And I miss click-and-drag construction as well. Running a long path or barrier in Planet Zoo means dragging the relevant length slider to its maximum, then marveling at how short that still seems compared to the overall map size, and then manually inputting every single segment and hoping the pieces connect up at the end.

Planet Zoo (Beta) IDG / Hayden Dingman

These aren’t really “beta” issues. I mean, they are insofar as they can be tweaked before release. What I mean though is they’re not bugs. It’s intended behavior, even if it’s annoying. Some of it’s even carried over from Planet Coaster, which has had nearly three years of iterating.

Despite all my complaints though—and they’re myriad—I’m having a fantastic time.

Like Planet Coaster, this is less a management game and more a construction dream kit. I’m only now starting to wrap my head around some of the more complex possibilities, in part because the Planet Zoo beta throws you into the deep end. After the aforementioned tutorial level where you barely do anything worthwhile, you enter the sandbox and there’s...nothing. It’s a completely blank map, with no exhibits, no animals lying in wait, no obvious starting point.

I chose some Nile Monitors as my entry, in part because they were cheap and in part because they didn’t seem like much of a risk. Sure, they’re seven-foot lizards, but I felt pretty confident they weren’t going to jump over the barricades I built or anything.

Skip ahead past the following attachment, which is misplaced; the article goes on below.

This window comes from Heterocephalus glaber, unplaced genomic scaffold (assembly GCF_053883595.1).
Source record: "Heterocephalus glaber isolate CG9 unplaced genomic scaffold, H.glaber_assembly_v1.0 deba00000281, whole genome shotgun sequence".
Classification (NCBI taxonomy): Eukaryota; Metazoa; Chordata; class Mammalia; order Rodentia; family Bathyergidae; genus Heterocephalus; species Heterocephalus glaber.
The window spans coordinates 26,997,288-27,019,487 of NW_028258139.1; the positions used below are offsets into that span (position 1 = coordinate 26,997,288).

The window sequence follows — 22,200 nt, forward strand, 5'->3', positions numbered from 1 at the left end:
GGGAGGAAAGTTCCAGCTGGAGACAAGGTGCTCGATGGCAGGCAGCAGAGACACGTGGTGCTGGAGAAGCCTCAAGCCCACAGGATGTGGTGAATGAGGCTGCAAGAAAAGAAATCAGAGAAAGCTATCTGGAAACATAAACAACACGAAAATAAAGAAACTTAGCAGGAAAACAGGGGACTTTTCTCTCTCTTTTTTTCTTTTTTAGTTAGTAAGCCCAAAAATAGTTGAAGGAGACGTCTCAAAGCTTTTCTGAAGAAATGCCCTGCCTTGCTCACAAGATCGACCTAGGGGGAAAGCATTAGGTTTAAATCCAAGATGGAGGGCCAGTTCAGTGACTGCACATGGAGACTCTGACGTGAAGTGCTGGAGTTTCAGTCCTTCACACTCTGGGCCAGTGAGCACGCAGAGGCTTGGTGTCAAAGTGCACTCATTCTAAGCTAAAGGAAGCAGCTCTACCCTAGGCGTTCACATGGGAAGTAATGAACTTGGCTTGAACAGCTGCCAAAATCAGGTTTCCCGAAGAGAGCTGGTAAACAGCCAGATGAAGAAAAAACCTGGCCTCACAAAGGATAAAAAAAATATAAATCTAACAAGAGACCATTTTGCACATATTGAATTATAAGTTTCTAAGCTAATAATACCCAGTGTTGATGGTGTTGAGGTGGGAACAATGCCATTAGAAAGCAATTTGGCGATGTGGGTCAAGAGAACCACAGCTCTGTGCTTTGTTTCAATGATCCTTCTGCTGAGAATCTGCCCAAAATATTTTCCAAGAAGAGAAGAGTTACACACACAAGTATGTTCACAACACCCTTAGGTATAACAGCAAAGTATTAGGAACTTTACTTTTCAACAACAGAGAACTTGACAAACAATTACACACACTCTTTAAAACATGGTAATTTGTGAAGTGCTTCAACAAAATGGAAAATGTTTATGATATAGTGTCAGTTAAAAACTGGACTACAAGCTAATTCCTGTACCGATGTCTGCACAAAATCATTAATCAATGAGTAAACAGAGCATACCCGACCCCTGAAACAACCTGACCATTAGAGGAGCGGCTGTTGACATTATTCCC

Planet Zoo (Beta) IDG / Hayden Dingman

Those early pens look ugly. I’ll probably scrap it all and start over soon. But it’s almost refreshing, having absolutely no guidance. I’ve learned quite a bit already, and it’s felt organic. My favorite part about Planet Coaster and now Planet Zoo by extension is that the construction tools are powerful enough that any idle “Can I do it?” thought is usually answered in the affirmative.

Thus I’ve only just constructed a hippopotamus pen that extends underneath a guest walkway, an eye-catching bit of architecture and a great view for my guests. I also sank my grizzly bear pen down into the ground, an idea I stole from the zoo I grew up with. I’m going to need more time with Planet Zoo’s terrain tools, but that enclosure came out pretty good for a first attempt as well.

Bottom line

There’s a lot of potential. Some of that potential is buried under beta woes for sure, and I’ve Alt-F4ed from irritation a few times now. That “Unable to adopt” message is particularly galling, as adding new exhibits grinds to a halt.

I inevitably find myself popping it back open after a few hours though, adding trees and otherwise trying to beautify my rudimentary habitats, trying to make my staff pathways more efficient, and so forth. The management side still seems pretty lightweight compared to other sims, but I don’t really mind. I just want to build a world-class zoo, and I’m having a great time in that regard.

With the full release only a month off, I hope Frontier has enough time to fix the more pressing issues. They’ve got their work cut out for them. But uh, who am I kidding? I’ll be there anyway, trying to make sure my warthogs don’t feel crowded and enlisting an army of caretakers to clean up grizzly bear poop.

They poop a lot, it turns out.

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Hayden Dingman

PC World (US online)